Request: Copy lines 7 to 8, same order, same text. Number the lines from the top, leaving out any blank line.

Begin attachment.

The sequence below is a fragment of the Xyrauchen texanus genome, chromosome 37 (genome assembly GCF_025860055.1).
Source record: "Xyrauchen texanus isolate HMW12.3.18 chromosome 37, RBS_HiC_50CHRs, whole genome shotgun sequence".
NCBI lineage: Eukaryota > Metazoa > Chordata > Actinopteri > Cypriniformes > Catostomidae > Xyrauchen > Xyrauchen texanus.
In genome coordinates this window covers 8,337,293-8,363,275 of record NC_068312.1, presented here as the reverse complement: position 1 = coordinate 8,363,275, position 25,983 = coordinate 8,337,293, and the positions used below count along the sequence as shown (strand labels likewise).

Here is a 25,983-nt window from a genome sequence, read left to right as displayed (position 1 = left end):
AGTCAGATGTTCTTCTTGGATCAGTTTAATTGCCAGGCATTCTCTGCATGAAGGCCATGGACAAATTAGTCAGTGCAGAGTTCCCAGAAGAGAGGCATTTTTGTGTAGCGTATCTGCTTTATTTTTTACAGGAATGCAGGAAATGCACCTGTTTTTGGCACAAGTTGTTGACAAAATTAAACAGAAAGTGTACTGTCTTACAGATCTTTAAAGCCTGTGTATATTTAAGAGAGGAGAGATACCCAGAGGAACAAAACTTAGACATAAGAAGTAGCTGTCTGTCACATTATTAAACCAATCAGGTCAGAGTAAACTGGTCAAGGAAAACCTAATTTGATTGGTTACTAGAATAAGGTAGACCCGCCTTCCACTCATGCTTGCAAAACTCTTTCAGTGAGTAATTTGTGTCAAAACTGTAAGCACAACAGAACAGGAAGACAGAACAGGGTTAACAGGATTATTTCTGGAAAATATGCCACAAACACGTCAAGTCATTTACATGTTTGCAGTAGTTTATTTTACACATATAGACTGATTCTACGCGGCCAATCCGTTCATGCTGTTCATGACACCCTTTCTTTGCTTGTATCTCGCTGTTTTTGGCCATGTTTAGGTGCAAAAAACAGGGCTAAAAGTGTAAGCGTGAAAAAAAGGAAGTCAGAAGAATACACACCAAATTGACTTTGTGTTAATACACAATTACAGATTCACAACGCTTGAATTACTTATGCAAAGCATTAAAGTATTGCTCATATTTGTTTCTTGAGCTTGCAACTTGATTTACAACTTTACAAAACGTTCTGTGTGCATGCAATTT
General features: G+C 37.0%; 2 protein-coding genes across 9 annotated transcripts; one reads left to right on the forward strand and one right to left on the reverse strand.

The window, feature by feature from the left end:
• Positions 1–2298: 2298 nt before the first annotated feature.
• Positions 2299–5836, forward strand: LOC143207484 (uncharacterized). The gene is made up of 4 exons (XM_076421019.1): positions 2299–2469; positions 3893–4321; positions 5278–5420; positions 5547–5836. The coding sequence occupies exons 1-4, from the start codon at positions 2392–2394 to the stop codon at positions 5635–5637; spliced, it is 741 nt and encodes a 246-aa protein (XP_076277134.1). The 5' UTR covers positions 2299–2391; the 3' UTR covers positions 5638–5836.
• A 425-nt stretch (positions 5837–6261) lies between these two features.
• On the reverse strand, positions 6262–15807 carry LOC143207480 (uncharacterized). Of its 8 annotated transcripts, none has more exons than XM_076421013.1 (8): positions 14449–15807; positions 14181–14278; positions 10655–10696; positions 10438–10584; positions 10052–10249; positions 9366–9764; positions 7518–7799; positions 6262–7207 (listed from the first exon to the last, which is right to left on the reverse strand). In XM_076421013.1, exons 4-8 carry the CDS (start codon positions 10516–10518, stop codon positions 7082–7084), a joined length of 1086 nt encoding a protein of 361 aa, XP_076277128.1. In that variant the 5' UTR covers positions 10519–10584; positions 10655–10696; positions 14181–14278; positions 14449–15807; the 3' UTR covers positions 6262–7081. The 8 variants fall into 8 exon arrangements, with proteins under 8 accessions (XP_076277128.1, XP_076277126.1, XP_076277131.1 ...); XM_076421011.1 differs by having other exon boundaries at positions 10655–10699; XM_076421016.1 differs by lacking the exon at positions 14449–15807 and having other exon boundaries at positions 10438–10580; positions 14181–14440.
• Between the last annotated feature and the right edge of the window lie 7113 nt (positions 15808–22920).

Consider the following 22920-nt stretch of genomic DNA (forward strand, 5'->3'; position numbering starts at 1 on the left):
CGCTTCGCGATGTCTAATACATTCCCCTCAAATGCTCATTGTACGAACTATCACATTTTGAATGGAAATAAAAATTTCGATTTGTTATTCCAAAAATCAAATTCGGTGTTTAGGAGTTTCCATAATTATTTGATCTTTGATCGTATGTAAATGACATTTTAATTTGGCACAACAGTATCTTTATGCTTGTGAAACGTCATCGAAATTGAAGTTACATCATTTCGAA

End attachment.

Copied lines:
General features: G+C 37.0%; 2 protein-coding genes across 9 annotated transcripts; one reads left to right on the forward strand and one right to left on the reverse strand.

The window, feature by feature from the left end: